More stumble than stroll, with a storyline too perfunctory to add any nuance to the instructional content.


On a seaside perambulation, an Inuit lad encounters starfish and seaweed, watches fish and clams being harvested, and looks forward to an annual family gathering at his grandparents’ camp.

Up from his adoptive home in Ottawa for a summer with his biological family in Nunavut (no further explanation is forthcoming), Nukappia sets out from town with his uncle, who provides explanatory lectures as they go. “Seaweed is not only delicious, it’s also used as medicine. It has lots of nutrients and minerals….” The prose doesn’t get any less artificial as the two proceed. Nukappia is “excited to see two of his cousins, whom he hadn’t seen since last summer,” and exclaims, “I didn’t know you could catch clams through a crack in the sea ice!” Still, Hainnu lays in a digestible sequence of locally specific natural and cultural sights before bringing her walkers to their destination (where Nukappia’s “many cousins were spread around the campsite, playing with rocks near the shore”). Then, as in companion outing A Walk on the Tundra (2011), she appends small photos of all the plants, animals, and Inuit artifacts encountered on the fictional nature walk and provides additional scientific notes and observations. These last are more attention-worthy than the infodumps in the story, and the photos are more informative than Leng’s generic, cartoon illustrations.

More stumble than stroll, with a storyline too perfunctory to add any nuance to the instructional content. (Picture book. 7-9)

Pub Date: March 1, 2016

ISBN: 978-1-77227024-2

Page Count: 32

Publisher: Inhabit Media

Review Posted Online: March 2, 2016

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A launch-pad fizzle.


Flaps and pull-tabs in assorted astro-scenes reveal several wonders of the universe as well as inside glimpses of observatories, rockets, a space suit, and the International Space Station.

Interactive features include a spinnable Milky Way, pop-up launches of Ariane and Soyuz rockets, a solar-system tour, visits to the surfaces of the moon and Mars, and cutaway views beneath long, thin flaps of an international array of launch vehicles. Despite these bells and whistles, this import is far from ready for liftoff. Not only has Antarctica somehow gone missing from the pop-up globe, but Baumann’s commentary (at least in Booker’s translation from the French original) shows more enthusiasm than strict attention to accuracy. Both Mercury and Venus are designated “hottest planet” (right answer: Venus); claims that there is no gravity in space and that black holes are a type of star are at best simplistic; and “we do not know what [other galaxies] actually look like” is nonsensical. Moreover, in a clumsy attempt to diversify the cast on a spread about astronaut training, Latyk gives an (evidently) Asian figure caricatured slit eyes and yellow skin.

A launch-pad fizzle. (Informational pop-up picture book. 7-9)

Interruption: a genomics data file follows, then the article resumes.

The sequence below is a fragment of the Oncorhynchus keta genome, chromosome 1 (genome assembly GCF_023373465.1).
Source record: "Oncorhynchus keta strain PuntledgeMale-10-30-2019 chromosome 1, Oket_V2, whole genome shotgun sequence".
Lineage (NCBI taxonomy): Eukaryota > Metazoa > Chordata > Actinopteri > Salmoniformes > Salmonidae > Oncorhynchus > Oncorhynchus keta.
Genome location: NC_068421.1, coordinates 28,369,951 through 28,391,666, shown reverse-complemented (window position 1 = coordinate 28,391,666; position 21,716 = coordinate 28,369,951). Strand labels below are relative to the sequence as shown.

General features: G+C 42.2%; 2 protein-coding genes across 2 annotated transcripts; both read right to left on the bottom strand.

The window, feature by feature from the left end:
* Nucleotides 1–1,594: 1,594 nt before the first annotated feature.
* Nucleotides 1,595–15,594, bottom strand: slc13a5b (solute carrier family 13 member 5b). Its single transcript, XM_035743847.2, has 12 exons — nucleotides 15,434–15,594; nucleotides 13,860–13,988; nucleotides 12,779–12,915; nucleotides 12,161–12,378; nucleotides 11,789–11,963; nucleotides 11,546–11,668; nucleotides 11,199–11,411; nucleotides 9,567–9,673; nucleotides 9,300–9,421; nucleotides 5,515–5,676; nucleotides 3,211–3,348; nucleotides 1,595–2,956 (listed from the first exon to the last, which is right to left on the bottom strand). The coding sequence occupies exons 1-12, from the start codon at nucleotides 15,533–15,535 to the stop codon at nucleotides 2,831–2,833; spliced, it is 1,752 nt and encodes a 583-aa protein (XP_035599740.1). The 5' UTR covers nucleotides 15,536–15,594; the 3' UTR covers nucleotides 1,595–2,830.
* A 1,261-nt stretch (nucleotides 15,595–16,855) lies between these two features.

Pub Date: Sept. 1, 2016

ISBN: 979-1-02760-197-4

Page Count: 24

Publisher: Chronicle Books

Review Posted Online: Aug. 30, 2016

Kirkus Reviews Issue: Dec. 1, 2016

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A floral fantasia for casual browsers as well as budding botanists.


Spirited illustrations brighten a large-format introduction to flowers and their pollinators.

Showing a less Eurocentric outlook than in his Big Book of Birds (2019), Zommer employs agile brushwork and a fondness for graceful lines and bright colors to bring to life bustling bouquets from a range of habitats, from rainforest to desert. Often switching from horizontal to vertical orientations, the topical spreads progress from overviews of major floral families and broad looks at plant anatomy and reproduction to close-ups of select flora—roses and tulips to Venus flytraps and stinking flowers. The book then closes with a shoutout to the conservators and other workers at Kew Gardens (this is a British import) and quick suggestions for young balcony or windowsill gardeners. In most of the low-angled scenes, fancifully drawn avian or insect pollinators with human eyes hover around all the large, luscious blooms, as do one- or two-sentence comments that generally add cogent observations or insights: “All parts of the deadly nightshade plant contain poison. It has been used to poison famous emperors, kings and warriors throughout history.” (Confusingly for the audience, the accurate but limited assertion that bees “often visit blue or purple flowers” appears to be contradicted by an adjacent view of several zeroing in on a yellow toadflax.) Human figures, or, in one scene, hands, are depicted in a variety of sizes, shapes, and skin colors.

A floral fantasia for casual browsers as well as budding botanists. (glossary, index) (Informational picture book. 7-9)

Pub Date: May 5, 2020

ISBN: 978-0-500-65199-5

Page Count: 64

Publisher: Thames & Hudson

Review Posted Online: March 25, 2020

Kirkus Reviews Issue: April 15, 2020

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